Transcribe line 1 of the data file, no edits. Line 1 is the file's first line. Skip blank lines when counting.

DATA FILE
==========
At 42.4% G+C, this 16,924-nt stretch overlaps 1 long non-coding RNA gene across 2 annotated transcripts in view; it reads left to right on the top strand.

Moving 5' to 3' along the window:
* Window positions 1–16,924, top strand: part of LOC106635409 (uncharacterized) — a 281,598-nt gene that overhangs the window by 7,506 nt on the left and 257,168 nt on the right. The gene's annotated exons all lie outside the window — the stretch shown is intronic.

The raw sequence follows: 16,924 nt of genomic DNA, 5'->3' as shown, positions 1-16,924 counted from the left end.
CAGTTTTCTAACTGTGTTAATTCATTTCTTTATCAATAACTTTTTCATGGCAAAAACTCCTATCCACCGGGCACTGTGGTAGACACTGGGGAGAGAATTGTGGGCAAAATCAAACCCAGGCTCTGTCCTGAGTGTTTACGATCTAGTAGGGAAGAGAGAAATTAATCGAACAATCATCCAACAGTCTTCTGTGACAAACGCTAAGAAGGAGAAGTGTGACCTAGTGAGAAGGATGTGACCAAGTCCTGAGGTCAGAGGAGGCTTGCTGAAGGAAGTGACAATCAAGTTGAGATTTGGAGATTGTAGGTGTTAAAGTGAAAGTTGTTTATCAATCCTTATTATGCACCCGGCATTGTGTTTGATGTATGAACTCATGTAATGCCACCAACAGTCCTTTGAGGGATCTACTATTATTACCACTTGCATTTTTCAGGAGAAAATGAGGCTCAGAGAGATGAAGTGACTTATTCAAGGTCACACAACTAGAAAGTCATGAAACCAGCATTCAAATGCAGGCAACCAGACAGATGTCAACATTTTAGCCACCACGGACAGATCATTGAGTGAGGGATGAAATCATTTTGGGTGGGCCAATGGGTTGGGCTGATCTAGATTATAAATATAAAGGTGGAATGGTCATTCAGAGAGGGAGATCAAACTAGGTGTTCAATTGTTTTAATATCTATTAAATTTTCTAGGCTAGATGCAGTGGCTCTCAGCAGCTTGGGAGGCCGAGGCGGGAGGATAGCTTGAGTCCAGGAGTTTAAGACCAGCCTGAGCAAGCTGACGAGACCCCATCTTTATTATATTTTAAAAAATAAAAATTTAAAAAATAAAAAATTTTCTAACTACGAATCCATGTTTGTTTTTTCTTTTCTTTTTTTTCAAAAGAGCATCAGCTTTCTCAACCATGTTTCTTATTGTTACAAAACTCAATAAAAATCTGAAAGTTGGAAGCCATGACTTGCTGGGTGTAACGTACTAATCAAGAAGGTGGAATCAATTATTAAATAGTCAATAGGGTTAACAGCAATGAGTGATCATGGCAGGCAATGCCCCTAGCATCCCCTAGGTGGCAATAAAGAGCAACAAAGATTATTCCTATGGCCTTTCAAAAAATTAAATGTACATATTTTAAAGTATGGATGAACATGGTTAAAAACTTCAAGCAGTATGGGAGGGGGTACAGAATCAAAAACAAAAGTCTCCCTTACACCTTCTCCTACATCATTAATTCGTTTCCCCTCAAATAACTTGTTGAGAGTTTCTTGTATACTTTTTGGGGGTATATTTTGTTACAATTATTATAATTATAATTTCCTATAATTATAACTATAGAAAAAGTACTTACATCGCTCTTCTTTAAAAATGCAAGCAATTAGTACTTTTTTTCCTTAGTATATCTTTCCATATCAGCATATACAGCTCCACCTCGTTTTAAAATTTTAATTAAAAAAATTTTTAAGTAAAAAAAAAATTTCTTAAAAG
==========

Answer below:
At 42.4% G+C, this 16,924-nt stretch overlaps 1 long non-coding RNA gene across 2 annotated transcripts in view; it reads left to right on the top strand.